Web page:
I think there’s a lot more disruption and efficiency needed in business than in consumer life. As a company is using different tools and, whether its utilizing the massive amounts of data we have nowadays to make better decisions or workflow tools, I believe systems should be getting a lot smarter the more we use them. How do you really have these bespoke type tools that can flex themselves and be able to customize as businesses use them? They should get better over time, and learning. As business continues to grow, and as people continue to utilize all this data, how do we invest in technologies to be able to help people make better and more efficient decisions within business? I think there’s a real opportunity for every type of tool within the enterprise to be smarter, and that’s really what I’m looking for. Whether it’s helping businesses hire better, whether it’s helping them to understand their acquisition metrics, whether it’s helping them to scale from a sales perspective, whether it’s helping them run leaner and meaner, there’s so much data that exists and the tools and the technology can leverage it to make life better, easier and smarter.
I think about a lot of different spaces that need digital efficiency and a lot of technology that I look at now, like machine learning and artificial intelligence, seem to be the best way to maximize efficiency in those industries. I don’t like to say I invest in machine learning or artificial intelligence companies; I like to say that I invest in tools that leverage those technologies to help enterprises save significant time and money .
Another reason I like enterprise is that, if you’re selling to consumers then you have to sell to millions of individuals. As you’re selling into enterprise, those contracts are bigger, they’re mostly recurring, and that gets me excited as an early stage investor. It’s easier to scale an enterprise company.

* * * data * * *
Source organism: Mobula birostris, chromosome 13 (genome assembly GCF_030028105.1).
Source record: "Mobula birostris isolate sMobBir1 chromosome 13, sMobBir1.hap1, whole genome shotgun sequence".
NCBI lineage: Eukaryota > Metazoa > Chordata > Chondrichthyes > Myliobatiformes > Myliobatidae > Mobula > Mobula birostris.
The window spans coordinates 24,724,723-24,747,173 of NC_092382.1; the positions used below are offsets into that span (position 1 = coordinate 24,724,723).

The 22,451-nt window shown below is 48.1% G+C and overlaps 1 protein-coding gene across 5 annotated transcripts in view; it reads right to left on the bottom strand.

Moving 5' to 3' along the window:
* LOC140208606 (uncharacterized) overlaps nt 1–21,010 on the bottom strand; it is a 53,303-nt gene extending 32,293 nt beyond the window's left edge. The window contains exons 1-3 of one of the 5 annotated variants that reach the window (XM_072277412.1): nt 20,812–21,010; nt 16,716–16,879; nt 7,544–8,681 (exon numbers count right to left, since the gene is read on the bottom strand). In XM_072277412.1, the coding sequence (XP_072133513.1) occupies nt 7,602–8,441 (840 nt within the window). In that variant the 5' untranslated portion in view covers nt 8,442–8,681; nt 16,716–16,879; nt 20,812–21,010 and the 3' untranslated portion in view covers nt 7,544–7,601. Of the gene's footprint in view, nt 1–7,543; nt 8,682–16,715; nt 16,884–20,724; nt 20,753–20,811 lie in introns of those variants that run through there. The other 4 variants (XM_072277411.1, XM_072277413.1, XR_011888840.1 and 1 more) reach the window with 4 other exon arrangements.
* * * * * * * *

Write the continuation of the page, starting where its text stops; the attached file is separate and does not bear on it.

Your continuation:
VN: What would you say are the top investments you have been a part of? What stood out about those investments in particular?
JS: It’s kind of like asking me which of my kids is the best, but I’ll give you a couple!
There’s a company that we’ve invested in call Lob. They’re creating a suite APIs for printing and mailing. The idea is: how do you send direct mail as easy as sending an email?
They’ve grown a lot since we invested, they raised a ton of money and they have some of the best customers in the world. That was a deal where you looked at it and a lot of VCs early on thought it was crazy to invest in direct mail, but it turns out that it’s a space that’s always been ripe for disruption and what Lob’s doing with its API is incredible and simple at the same time. That was definitely a great investment for us and they just closed a large Series B from some fantastic investors.